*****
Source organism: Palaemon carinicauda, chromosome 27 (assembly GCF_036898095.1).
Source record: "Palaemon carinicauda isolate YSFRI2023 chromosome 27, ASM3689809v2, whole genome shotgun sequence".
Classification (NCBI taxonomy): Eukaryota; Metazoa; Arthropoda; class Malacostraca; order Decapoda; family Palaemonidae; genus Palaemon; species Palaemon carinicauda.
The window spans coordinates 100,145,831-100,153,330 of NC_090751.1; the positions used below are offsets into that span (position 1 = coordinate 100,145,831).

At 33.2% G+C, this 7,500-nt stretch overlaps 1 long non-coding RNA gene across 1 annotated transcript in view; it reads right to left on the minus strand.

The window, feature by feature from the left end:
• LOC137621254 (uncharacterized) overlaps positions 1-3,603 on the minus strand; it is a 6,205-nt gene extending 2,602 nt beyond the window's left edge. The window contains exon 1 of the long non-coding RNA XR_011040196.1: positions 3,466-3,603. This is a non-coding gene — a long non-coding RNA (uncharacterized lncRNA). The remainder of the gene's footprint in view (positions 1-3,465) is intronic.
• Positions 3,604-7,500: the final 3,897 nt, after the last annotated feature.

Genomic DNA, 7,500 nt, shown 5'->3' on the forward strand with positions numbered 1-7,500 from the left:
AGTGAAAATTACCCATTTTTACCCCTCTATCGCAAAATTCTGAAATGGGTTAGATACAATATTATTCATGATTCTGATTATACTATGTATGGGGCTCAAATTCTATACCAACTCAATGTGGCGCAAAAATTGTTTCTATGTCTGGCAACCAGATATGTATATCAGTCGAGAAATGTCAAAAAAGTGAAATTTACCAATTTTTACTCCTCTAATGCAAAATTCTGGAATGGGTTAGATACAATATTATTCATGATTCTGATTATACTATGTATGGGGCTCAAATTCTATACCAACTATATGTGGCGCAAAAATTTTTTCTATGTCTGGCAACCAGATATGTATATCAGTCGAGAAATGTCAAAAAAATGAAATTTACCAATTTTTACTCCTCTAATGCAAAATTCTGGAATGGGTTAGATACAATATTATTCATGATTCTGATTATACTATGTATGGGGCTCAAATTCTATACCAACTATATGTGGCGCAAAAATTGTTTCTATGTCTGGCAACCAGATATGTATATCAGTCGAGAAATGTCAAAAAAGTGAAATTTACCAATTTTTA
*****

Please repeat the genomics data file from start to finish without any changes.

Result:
Source organism: Palaemon carinicauda, chromosome 27 (assembly GCF_036898095.1).
Source record: "Palaemon carinicauda isolate YSFRI2023 chromosome 27, ASM3689809v2, whole genome shotgun sequence".
Classification (NCBI taxonomy): Eukaryota; Metazoa; Arthropoda; class Malacostraca; order Decapoda; family Palaemonidae; genus Palaemon; species Palaemon carinicauda.
The window spans coordinates 100,145,831-100,153,330 of NC_090751.1; the positions used below are offsets into that span (position 1 = coordinate 100,145,831).

At 33.2% G+C, this 7,500-nt stretch overlaps 1 long non-coding RNA gene across 1 annotated transcript in view; it reads right to left on the minus strand.

The window, feature by feature from the left end:
• LOC137621254 (uncharacterized) overlaps positions 1-3,603 on the minus strand; it is a 6,205-nt gene extending 2,602 nt beyond the window's left edge. The window contains exon 1 of the long non-coding RNA XR_011040196.1: positions 3,466-3,603. This is a non-coding gene — a long non-coding RNA (uncharacterized lncRNA). The remainder of the gene's footprint in view (positions 1-3,465) is intronic.
• Positions 3,604-7,500: the final 3,897 nt, after the last annotated feature.

Genomic DNA, 7,500 nt, shown 5'->3' on the forward strand with positions numbered 1-7,500 from the left:
AGTGAAAATTACCCATTTTTACCCCTCTATCGCAAAATTCTGAAATGGGTTAGATACAATATTATTCATGATTCTGATTATACTATGTATGGGGCTCAAATTCTATACCAACTCAATGTGGCGCAAAAATTGTTTCTATGTCTGGCAACCAGATATGTATATCAGTCGAGAAATGTCAAAAAAGTGAAATTTACCAATTTTTACTCCTCTAATGCAAAATTCTGGAATGGGTTAGATACAATATTATTCATGATTCTGATTATACTATGTATGGGGCTCAAATTCTATACCAACTATATGTGGCGCAAAAATTTTTTCTATGTCTGGCAACCAGATATGTATATCAGTCGAGAAATGTCAAAAAAATGAAATTTACCAATTTTTACTCCTCTAATGCAAAATTCTGGAATGGGTTAGATACAATATTATTCATGATTCTGATTATACTATGTATGGGGCTCAAATTCTATACCAACTATATGTGGCGCAAAAATTGTTTCTATGTCTGGCAACCAGATATGTATATCAGTCGAGAAATGTCAAAAAAGTGAAATTTACCAATTTTTA